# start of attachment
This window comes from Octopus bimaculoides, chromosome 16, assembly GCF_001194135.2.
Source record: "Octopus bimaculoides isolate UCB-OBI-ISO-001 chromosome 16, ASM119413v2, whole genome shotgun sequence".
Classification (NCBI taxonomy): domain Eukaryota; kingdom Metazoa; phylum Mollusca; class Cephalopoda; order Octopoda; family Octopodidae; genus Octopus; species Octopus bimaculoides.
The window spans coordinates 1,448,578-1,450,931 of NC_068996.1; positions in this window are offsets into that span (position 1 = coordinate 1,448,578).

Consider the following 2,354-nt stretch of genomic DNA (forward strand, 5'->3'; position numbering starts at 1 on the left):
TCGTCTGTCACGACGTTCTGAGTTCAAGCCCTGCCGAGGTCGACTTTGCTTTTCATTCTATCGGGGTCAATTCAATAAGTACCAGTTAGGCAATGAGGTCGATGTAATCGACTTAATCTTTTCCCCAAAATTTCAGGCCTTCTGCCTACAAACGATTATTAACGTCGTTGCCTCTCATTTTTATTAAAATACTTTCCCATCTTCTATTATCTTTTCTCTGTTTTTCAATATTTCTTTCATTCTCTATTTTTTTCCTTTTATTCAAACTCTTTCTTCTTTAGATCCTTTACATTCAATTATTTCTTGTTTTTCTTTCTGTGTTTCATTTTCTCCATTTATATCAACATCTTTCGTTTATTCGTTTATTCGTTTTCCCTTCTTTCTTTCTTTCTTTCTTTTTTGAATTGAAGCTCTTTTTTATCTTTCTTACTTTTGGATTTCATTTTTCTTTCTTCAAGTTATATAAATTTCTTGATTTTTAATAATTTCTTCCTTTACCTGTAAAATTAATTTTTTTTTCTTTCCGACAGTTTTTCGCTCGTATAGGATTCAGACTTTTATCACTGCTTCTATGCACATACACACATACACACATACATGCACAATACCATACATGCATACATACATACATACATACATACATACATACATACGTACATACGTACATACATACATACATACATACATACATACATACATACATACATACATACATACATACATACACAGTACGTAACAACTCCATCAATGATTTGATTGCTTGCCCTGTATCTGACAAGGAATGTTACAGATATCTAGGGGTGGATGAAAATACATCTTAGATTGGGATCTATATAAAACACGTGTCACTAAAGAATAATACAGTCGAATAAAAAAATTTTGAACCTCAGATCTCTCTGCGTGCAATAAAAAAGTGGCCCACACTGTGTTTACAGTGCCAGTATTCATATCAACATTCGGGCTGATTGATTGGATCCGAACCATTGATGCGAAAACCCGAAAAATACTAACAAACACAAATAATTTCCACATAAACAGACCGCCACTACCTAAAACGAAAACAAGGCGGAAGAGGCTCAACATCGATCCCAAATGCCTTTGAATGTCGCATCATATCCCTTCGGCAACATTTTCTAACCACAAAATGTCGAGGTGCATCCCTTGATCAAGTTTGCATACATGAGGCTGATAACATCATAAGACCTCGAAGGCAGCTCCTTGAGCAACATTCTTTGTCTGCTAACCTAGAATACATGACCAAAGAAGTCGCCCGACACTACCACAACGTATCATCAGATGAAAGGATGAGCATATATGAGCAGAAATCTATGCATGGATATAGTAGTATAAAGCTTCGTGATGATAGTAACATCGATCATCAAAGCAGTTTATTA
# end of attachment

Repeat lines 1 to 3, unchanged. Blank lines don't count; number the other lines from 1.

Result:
This window comes from Octopus bimaculoides, chromosome 16, assembly GCF_001194135.2.
Source record: "Octopus bimaculoides isolate UCB-OBI-ISO-001 chromosome 16, ASM119413v2, whole genome shotgun sequence".
Classification (NCBI taxonomy): domain Eukaryota; kingdom Metazoa; phylum Mollusca; class Cephalopoda; order Octopoda; family Octopodidae; genus Octopus; species Octopus bimaculoides.